This appeal follows appellant's conviction of livestock theft. OCGA 16-8-20
(Code Ann. 26-1817). He enumerates four errors, none of which we find meritorious.
1. Appellant first argues that his character was improperly injected into the trial by the admission of evidence concerning conduct allegedly unrelated to the crime with which he was charged.
In proving the livestock theft, the state presented evidence which showed that in the middle of the night appellant and an accomplice drove a pick up truck pulling a gooseneck livestock trailer into the victim's pasture from which they took three horses. The evidence with which appellant takes issue came before the jury through the testimony of Mississippi law enforcement officers. One officer testified that he stopped appellant and his accomplice, who was driving a pick up truck pulling a gooseneck trailer at 1:30 a.m. shortly after seeing them enter the highway from what the officer knew to be a horse pasture. The other Mississippi officer was the owner of the horses, and he testified as to the presence of tracks in the field. This incident occurred one week after the date of the livestock theft with which appellant was charged.
Evidence of similar acts of the defendant are admissible to show motive, identity, plan, scheme, bent of mind and course of conduct if there is evidence that the defendant was the perpetrator of the independent act, and if there is sufficient similarity or connection between the act and the crime charged that proof of the former tends to prove the latter. State v. Johnson, 246 Ga. 654 (1) (272 SE2d 321)
. The fact that no horses were taken from the Mississippi field does not make evidence concerning that incident inadmissible. Smith v. State, 146 Ga. App. 444 (2) (246 SE2d 454)
2. The owner of the stolen livestock testified that he had carefully observed the two sets of boot tracks he had discovered in the pasture from which his horses were taken, and that he had observed appellant's foot attire while in court. He stated that the size of appellant's boots was such that those boots could have made one of the sets of tracks found in the pasture. His observation was based upon his personal experience in purchasing and wearing shoes and boots during the 59 years of his life, and his observations of the foot attire of those he encountered during his life. Appellant maintains that the trial court erroneously allowed the witness to give his opinion on the matter.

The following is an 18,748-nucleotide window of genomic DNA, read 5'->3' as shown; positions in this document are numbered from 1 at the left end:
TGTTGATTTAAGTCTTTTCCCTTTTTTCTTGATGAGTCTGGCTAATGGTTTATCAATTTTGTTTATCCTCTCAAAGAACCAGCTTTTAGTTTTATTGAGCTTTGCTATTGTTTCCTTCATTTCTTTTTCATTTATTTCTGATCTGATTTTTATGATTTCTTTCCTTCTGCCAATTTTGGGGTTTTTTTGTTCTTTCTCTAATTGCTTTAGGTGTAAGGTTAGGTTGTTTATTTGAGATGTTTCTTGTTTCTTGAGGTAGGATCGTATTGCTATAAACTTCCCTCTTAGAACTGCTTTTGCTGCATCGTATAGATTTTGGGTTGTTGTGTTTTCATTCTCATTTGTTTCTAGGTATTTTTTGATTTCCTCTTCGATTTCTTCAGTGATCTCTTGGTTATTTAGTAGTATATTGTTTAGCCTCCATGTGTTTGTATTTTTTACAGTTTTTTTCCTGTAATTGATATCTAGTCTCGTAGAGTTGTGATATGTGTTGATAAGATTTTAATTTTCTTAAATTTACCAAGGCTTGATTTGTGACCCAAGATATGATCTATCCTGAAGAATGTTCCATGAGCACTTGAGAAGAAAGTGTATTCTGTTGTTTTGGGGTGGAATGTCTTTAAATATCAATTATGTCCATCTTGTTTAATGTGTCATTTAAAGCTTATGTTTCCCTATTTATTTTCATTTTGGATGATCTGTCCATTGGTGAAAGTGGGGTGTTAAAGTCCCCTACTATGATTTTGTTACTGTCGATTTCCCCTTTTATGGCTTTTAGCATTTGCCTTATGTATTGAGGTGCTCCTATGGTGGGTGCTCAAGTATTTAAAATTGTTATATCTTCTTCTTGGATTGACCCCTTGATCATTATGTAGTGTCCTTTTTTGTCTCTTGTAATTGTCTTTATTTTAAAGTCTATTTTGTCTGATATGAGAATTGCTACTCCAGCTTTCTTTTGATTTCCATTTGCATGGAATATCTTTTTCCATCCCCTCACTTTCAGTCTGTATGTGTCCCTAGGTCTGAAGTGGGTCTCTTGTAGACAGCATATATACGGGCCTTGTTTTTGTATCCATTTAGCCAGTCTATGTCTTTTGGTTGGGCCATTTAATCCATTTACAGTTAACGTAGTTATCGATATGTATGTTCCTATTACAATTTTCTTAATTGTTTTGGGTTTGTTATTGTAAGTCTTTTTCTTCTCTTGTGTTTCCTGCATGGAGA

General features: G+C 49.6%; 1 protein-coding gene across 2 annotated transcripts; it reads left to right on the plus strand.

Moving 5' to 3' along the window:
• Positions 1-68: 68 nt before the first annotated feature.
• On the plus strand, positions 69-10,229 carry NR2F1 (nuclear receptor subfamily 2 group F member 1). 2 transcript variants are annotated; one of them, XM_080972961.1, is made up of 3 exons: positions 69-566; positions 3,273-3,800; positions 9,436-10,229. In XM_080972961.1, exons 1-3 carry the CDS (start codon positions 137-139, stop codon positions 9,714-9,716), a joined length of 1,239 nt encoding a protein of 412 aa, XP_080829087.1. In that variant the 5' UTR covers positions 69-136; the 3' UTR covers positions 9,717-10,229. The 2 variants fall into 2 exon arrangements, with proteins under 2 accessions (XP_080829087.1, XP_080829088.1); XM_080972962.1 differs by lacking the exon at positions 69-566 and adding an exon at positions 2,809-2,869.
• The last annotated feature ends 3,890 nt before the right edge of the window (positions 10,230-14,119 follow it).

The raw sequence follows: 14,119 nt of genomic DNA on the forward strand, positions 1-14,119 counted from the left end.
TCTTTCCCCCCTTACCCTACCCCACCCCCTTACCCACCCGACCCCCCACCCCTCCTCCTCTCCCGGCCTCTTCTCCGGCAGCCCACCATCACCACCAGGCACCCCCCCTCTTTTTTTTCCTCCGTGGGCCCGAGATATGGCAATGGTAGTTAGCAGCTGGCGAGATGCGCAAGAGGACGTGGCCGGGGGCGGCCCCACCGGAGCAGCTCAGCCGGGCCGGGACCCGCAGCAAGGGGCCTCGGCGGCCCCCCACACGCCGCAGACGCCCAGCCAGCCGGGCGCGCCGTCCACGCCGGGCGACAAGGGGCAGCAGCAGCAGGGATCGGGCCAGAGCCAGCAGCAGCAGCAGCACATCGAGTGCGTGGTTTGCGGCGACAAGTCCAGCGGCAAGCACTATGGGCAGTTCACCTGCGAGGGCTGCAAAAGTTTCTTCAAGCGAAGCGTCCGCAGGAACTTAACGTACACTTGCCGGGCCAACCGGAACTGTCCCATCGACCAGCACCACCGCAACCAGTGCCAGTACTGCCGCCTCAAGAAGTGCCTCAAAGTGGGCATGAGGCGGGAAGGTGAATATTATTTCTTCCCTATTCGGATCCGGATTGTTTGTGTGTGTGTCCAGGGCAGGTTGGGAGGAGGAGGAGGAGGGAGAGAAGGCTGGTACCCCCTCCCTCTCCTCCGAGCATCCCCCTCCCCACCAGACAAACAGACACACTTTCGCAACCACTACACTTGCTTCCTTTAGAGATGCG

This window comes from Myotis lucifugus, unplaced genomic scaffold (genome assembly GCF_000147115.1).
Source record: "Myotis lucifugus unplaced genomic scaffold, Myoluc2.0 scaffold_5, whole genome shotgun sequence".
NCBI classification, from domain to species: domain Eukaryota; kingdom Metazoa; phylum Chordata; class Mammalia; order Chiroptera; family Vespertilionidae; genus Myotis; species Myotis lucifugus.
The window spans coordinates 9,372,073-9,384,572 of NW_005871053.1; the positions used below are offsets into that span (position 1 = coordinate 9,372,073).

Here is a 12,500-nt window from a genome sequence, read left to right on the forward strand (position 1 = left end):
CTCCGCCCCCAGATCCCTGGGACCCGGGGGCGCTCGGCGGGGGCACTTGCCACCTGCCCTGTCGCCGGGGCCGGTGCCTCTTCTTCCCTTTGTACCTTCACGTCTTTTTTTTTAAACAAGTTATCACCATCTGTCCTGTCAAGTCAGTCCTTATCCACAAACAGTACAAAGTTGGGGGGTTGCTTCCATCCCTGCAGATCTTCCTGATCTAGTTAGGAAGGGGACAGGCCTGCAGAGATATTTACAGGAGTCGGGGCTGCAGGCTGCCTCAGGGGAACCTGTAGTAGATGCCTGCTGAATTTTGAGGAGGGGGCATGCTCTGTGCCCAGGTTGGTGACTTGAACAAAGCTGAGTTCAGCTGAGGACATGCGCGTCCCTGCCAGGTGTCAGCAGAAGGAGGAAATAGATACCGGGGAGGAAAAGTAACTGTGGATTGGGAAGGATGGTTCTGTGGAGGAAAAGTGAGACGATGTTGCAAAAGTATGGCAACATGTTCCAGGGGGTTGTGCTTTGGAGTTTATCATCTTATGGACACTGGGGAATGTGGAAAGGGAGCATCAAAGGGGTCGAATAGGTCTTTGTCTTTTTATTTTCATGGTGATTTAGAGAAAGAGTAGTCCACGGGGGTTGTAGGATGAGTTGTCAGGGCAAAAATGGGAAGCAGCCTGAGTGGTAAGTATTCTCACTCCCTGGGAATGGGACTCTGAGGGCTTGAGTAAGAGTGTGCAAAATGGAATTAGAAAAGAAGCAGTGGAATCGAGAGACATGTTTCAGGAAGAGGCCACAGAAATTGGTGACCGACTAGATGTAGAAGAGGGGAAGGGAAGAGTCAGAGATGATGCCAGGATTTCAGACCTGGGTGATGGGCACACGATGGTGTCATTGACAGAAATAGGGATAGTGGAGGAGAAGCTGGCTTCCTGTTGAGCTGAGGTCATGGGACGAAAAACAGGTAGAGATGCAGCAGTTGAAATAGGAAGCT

"Where the question under examination, and to be decided by the jury, shall be one of opinion, any witness may swear to his opinion or belief, giving his reasons therefor . . ." OCGA 24-9-65
(Code Ann. 38-1708)." 'The class of questions here referred to must be such as lie within the range of common opinion. [Cit.]' That is, an opinion which is supposed to be within the common knowledge, experience, and education of men. [Cit.]" Cone v. Davis, 66 Ga. App. 229 (6) (17 SE2d 849)
. Shoe size being a matter within the common knowledge, experience and education of mankind, it was not error to permit the witness to testify as to his opinion of appellant's boot size vis-a-vis the boot tracks left in the pasture. See Calloway v. State, 144 Ga. App. 457 (2) (241 SE2d 575)
3. Appellant next argues that the trial court improperly allowed the state to impeach its own witness through the use of the witness' prior inconsistent statement which was made at a prior hearing at which the witness testified under oath and was subject to cross-examination by appellant. At trial, appellant's objection was based on the state's failure to plead surprise, a shortcoming which has been sanctioned by the Supreme Court. See Gibbons v. State, 248 Ga. 858 (286 SE2d 717)
; Ranger v. State, 249 Ga. 315 (290 SE2d 63)
. On appeal, appellant questions the wisdom of the Gibbons decision, but specifically decries the trial court's action because, appellant alleges, the witness' prior statement was not inconsistent with his trial testimony. This court's decision in Coleman v. State, 162 Ga. App. 340 (1) (291 SE2d 402)
, permits us to follow the Gibbons rationale regarding surprise and to disregard the claim made on appeal because it was not made at trial.
4. Finally, appellant maintains that reversible error was committed during the trial court's charge on conspiracy. While we are not totally satisfied with the sufficiency of appellant's objection to the charge at trial (see Jackson v. State, 246 Ga. 459 (271 SE2d 855)
), we will address the issue. The charge with which appellant takes issue differs from the model instruction in the Pattern Jury Instructions for Superior Courts by one word. The model instruction is: "In order to establish a conspiracy, it is not necessary to prove that the parties met together or entered into any formal or specific agreement, or that by words or writing they formulated their unlawful objects. Proof that two or more persons, either positively or tacitly, come to an understanding that they will accomplish the unlawful design may be sufficient." The trial transcript reflects that the word "possibly" was used in place of "positively" when this charge was given the jury.
"The general rule is that, 'A mere verbal inaccuracy in a charge, which results from a palpable "slip of the tongue," and clearly could not have misled or confused the jury' is not reversible error. [Cit.]" Gober v. State, 247 Ga. 652 (3) (278 SE2d 386)
. Even if we are to assume that the inaccuracy is not a miscue on the part of the court reporter, our review of the entire charge convinces us that the verbal inaccuracy could not have confused or misled the jury.
Charles M. Ferguson, District Attorney, for appellee.